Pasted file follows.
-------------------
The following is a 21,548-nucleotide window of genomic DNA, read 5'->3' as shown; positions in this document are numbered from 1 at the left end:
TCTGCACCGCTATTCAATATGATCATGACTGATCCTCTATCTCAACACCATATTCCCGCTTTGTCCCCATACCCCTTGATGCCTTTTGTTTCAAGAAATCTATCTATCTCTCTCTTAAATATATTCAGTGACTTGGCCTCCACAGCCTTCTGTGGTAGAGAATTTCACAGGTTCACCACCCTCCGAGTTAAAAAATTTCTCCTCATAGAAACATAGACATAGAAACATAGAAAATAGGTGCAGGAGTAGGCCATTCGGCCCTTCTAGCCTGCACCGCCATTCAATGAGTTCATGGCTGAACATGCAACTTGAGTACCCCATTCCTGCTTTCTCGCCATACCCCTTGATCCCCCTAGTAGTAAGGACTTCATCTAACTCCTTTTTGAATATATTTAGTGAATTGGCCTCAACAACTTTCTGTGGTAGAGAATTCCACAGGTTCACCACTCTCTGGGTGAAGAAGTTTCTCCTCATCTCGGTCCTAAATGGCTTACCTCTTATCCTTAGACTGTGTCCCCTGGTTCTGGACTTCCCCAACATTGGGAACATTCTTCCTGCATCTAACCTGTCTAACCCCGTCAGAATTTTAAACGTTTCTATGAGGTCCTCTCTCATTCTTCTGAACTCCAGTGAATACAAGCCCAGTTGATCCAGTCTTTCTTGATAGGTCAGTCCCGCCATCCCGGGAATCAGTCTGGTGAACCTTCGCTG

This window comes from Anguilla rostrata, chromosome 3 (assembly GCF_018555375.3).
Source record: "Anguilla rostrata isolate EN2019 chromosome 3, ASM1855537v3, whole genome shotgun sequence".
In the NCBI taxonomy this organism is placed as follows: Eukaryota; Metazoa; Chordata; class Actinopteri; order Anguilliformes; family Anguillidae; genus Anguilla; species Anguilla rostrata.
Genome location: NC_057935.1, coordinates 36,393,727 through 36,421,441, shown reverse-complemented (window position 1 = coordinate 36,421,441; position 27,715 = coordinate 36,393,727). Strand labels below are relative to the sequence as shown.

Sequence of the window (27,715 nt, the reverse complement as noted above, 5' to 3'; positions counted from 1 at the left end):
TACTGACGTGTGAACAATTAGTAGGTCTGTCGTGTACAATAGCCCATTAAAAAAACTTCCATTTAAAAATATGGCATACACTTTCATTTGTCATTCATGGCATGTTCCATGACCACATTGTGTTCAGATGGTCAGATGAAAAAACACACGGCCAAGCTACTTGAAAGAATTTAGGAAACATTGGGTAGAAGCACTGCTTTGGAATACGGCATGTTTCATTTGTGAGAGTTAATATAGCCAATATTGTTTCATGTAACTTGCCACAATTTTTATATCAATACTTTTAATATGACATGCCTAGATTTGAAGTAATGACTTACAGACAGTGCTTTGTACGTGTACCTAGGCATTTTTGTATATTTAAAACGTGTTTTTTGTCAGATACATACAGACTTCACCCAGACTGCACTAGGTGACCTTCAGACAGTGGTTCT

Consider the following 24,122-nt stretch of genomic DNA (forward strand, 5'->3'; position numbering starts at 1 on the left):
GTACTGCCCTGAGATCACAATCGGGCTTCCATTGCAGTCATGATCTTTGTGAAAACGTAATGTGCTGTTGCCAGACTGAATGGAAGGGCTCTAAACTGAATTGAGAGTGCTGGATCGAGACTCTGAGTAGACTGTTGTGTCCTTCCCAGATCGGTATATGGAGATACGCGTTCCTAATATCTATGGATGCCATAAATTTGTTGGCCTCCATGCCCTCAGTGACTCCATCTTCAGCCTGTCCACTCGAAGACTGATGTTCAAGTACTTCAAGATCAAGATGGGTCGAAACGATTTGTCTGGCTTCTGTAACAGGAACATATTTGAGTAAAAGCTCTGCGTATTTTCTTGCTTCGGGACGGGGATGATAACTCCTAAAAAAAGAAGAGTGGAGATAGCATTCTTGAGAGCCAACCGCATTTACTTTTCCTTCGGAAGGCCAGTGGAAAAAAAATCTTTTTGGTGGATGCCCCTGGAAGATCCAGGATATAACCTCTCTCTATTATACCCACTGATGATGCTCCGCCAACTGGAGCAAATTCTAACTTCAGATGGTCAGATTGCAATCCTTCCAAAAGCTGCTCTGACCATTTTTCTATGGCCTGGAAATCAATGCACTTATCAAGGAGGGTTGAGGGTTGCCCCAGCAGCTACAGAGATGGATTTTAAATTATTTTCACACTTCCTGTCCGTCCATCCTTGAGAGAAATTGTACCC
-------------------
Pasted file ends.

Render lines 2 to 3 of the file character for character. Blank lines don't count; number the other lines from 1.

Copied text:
TCTGCACCGCTATTCAATATGATCATGACTGATCCTCTATCTCAACACCATATTCCCGCTTTGTCCCCATACCCCTTGATGCCTTTTGTTTCAAGAAATCTATCTATCTCTCTCTTAAATATATTCAGTGACTTGGCCTCCACAGCCTTCTGTGGTAGAGAATTTCACAGGTTCACCACCCTCCGAGTTAAAAAATTTCTCCTCATAGAAACATAGACATAGAAACATAGAAAATAGGTGCAGGAGTAGGCCATTCGGCCCTTCTAGCCTGCACCGCCATTCAATGAGTTCATGGCTGAACATGCAACTTGAGTACCCCATTCCTGCTTTCTCGCCATACCCCTTGATCCCCCTAGTAGTAAGGACTTCATCTAACTCCTTTTTGAATATATTTAGTGAATTGGCCTCAACAACTTTCTGTGGTAGAGAATTCCACAGGTTCACCACTCTCTGGGTGAAGAAGTTTCTCCTCATCTCGGTCCTAAATGGCTTACCTCTTATCCTTAGACTGTGTCCCCTGGTTCTGGACTTCCCCAACATTGGGAACATTCTTCCTGCATCTAACCTGTCTAACCCCGTCAGAATTTTAAACGTTTCTATGAGGTCCTCTCTCATTCTTCTGAACTCCAGTGAATACAAGCCCAGTTGATCCAGTCTTTCTTGATAGGTCAGTCCCGCCATCCCGGGAATCAGTCTGGTGAACCTTCGCTG

This window comes from Anguilla rostrata, chromosome 3 (assembly GCF_018555375.3).